According to Vivaldi CEO Jon Stephenson von Tetzchner, the partnership came about due to the synergies between Vivaldi and Polestar making sense. 

“We are really proud to introduce our browser to a car for the first time and specifically with a brand like Polestar. Our technological and sustainability ambitions are well aligned,” he said. 

“We value transparency, privacy, and responsible innovation – including the fact that we have our servers in Iceland, one of Polestar’s newest markets. Like Polestar, we are a challenger brand, and we take a Scandinavian approach to design, that is based on trust and listening to our users.”

TechRadar – All the latest technology news

Read More

Microsoft Teams update will make your life harder, but for good reason

Microsoft is set to roll out an update for collaboration platform Teams that will add a layer of friction to using third-party app integrations, but for good reason.

According to a new entry in the company’s product roadmap, Microsoft Teams users will soon have to manage permissions manually for each third-party app they want to use via the web client.

“In order to better secure Microsoft Teams third-party applications that request native device permissions – such as camera, microphone or location access – we will be requiring users to manually opt-in for these permissions per app in the Microsoft Teams web browser experience,” wrote Microsoft.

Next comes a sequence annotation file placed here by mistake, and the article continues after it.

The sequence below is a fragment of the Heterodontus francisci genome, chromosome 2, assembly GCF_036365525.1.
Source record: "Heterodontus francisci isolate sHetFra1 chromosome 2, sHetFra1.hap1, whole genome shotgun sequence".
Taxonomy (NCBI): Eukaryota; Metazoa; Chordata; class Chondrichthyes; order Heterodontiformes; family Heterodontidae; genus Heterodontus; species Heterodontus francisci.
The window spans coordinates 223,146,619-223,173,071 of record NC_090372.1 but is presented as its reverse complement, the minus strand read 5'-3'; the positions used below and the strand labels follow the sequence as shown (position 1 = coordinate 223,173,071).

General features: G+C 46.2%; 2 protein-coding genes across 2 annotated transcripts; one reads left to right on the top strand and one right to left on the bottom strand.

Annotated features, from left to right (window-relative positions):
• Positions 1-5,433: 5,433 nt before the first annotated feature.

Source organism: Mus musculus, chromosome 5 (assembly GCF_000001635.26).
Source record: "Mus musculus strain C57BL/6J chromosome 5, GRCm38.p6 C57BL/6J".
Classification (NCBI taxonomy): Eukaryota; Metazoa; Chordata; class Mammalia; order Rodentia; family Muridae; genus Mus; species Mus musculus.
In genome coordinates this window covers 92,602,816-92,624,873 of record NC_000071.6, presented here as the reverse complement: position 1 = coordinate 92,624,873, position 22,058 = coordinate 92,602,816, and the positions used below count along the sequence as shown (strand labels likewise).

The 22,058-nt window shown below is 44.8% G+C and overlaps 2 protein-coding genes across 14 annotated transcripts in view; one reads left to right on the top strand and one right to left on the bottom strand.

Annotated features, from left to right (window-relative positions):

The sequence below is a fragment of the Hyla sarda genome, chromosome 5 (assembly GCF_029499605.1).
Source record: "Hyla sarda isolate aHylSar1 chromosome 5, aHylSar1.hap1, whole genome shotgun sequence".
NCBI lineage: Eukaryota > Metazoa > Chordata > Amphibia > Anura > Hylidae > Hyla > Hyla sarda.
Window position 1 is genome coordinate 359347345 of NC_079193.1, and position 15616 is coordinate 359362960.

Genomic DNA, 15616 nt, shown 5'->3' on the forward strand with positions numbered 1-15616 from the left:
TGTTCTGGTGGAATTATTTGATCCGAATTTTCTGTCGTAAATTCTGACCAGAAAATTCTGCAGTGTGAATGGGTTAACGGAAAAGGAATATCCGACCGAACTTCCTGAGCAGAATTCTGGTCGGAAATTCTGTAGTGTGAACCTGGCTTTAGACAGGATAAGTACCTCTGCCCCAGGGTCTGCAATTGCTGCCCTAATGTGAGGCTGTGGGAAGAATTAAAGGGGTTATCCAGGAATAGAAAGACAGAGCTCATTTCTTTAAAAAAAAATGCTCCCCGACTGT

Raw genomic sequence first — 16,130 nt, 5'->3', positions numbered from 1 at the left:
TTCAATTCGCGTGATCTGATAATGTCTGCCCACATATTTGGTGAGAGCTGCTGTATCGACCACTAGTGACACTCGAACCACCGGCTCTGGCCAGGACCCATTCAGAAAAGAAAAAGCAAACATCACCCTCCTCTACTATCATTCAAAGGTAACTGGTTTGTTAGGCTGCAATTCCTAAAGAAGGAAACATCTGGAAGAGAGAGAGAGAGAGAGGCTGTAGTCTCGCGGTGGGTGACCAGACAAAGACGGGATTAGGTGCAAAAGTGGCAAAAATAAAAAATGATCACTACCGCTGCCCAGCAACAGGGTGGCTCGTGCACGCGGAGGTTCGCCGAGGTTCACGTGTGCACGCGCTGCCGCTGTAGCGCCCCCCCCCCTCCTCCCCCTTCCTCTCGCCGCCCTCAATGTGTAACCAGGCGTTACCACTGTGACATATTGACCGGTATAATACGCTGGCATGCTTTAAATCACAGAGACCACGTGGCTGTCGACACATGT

This is already the case across the Microsoft Teams desktop and mobile clients, the roadmap entry goes on to explain.

The new web client permissions system is still under development, but should take effect for all users by February next year.

Microsoft Teams apps

Since the start of the pandemic, collaboration software vendors like Microsoft, Zoom and Slack have worked hard to expand upon in-built functionality (video conferencing, VoIP, messaging, file-sharing etc.) with third-party integrations.

In Microsoft’s case, the company is aiming to turn Teams into a central hub for work, by building as wide a range of functionality into the platform as possible, from cloud storage and CRM to project management, calendering and more.

Only last week, Microsoft revealed it is developing a new-look app store that should make it easier to identify the most useful third-party integrations on a per user basis.

As the number of Teams applications grows, however, the likelihood one might be abused for cybercriminal purposes rises too. To nip any potential issues in the bud, Microsoft will soon require users to manually specify app permissions across all Teams clients (desktop, mobile and now browser).

Of course, the measure won’t stop users from giving malicious apps access to their webcam and audio feed, but at the very least it will force people to think twice about which apps they engage with.

TechRadar – All the latest technology news

Read More